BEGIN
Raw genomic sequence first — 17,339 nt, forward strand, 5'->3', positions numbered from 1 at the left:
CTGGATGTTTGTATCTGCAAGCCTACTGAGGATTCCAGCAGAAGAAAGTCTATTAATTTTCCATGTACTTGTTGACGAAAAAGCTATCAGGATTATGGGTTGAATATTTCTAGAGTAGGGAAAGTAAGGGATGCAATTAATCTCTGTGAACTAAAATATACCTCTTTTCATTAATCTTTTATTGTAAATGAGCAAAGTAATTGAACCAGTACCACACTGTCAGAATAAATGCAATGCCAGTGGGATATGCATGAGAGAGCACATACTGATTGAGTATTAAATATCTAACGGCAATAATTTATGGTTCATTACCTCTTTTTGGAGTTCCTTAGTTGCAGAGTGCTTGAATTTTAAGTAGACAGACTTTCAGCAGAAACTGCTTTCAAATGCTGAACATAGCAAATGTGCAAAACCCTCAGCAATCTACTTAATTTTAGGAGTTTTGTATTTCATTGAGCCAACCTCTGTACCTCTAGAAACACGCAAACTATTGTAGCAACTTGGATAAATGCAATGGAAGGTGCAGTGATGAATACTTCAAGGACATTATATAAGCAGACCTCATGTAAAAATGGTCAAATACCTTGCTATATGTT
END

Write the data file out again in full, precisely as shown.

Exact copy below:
Raw genomic sequence first — 17,339 nt, forward strand, 5'->3', positions numbered from 1 at the left:
CTGGATGTTTGTATCTGCAAGCCTACTGAGGATTCCAGCAGAAGAAAGTCTATTAATTTTCCATGTACTTGTTGACGAAAAAGCTATCAGGATTATGGGTTGAATATTTCTAGAGTAGGGAAAGTAAGGGATGCAATTAATCTCTGTGAACTAAAATATACCTCTTTTCATTAATCTTTTATTGTAAATGAGCAAAGTAATTGAACCAGTACCACACTGTCAGAATAAATGCAATGCCAGTGGGATATGCATGAGAGAGCACATACTGATTGAGTATTAAATATCTAACGGCAATAATTTATGGTTCATTACCTCTTTTTGGAGTTCCTTAGTTGCAGAGTGCTTGAATTTTAAGTAGACAGACTTTCAGCAGAAACTGCTTTCAAATGCTGAACATAGCAAATGTGCAAAACCCTCAGCAATCTACTTAATTTTAGGAGTTTTGTATTTCATTGAGCCAACCTCTGTACCTCTAGAAACACGCAAACTATTGTAGCAACTTGGATAAATGCAATGGAAGGTGCAGTGATGAATACTTCAAGGACATTATATAAGCAGACCTCATGTAAAAATGGTCAAATACCTTGCTATATGTT